Daily exercise

If you’re not working during the lockdown it’s tempting to sit on the couch, watch TV and do nothing.  Or perhaps get up later and treat this time as a holiday.  It’s a hugely worrying time for most people.  The worry of losing a job or the financial pressure is all too real. Equally, if you are working at home make sure you take breaks and get up and away from your desk. 

People that aren’t used to working at home actually work longer hours.  There are so many distractions at home it takes some discipline to focus purely on the workload.  Some people feel unproductive and enough work longer hours. Claim your daily allowance and go out of the house for a walk, jog, run or cycle.  Observe social distancing of course however, it’s important for your mental wellbeing and physical health.

Sleeping pattern

Are you exhausted?  You may not be physically doing as much as you would but you are feeling lethargic and so tired.  Mentally it’s a difficult time for most and it’s the worry about the future.  The future is all in our minds at the moment.  We are making it up.  So, try to focus on the little things you can do today that will make a difference in your future.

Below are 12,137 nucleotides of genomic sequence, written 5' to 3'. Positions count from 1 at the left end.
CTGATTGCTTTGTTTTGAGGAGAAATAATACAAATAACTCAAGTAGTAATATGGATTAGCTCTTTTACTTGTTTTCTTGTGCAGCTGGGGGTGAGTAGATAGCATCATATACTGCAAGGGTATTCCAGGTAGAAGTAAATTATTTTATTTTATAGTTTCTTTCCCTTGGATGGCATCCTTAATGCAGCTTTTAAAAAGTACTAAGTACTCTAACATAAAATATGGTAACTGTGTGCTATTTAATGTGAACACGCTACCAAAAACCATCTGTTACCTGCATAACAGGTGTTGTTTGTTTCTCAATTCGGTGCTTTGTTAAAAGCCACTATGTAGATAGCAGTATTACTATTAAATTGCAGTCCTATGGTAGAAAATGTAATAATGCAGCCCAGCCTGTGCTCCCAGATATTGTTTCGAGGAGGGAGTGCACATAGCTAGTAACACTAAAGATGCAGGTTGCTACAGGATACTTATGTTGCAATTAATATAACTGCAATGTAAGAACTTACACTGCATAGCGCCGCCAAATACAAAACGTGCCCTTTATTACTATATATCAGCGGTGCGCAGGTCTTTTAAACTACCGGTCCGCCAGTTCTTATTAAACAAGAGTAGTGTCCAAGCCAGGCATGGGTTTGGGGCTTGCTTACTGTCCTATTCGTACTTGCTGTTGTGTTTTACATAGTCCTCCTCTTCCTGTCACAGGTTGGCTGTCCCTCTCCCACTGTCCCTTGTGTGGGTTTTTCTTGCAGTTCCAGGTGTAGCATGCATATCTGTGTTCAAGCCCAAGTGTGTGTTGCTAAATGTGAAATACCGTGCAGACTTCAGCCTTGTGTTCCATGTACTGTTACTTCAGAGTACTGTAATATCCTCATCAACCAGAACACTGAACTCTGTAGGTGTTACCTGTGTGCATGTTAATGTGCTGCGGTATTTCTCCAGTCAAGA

Doctor Hilary Jones (Good Morning Britain) gave his advice.

  • Take time to switch off – don’t watch the news all day.
  • Don’t take an afternoon nap – if you feel tired go out for a walk
  • Turn off devices and don’t take them to bed with you. Light impacts our sleep and body clock.
  • Read a positive book before you go to sleep, this will help you drift off to sleep
  • If you have to watch TV before you go to bed, watch something positive and uplifting

Keep in touch during the lockdown

It’s isolating not being able to socialise with friends and family as you would normally do.  Mum’s missed out on being pampered on Mother’s day, we missed sharing Easter Eggs and probably many birthday celebrations have been postponed – including Her Majesty The Queen.  Happy Birthday ma’am!!

Social media has had it’s a fair share of criticism over the years, however, it’s been a blessing for so many of us.  What a great way for everyone, friends, and family to keep in touch and still see each other.  There’s been more interaction and communication during lockdown than there was before the lockdown.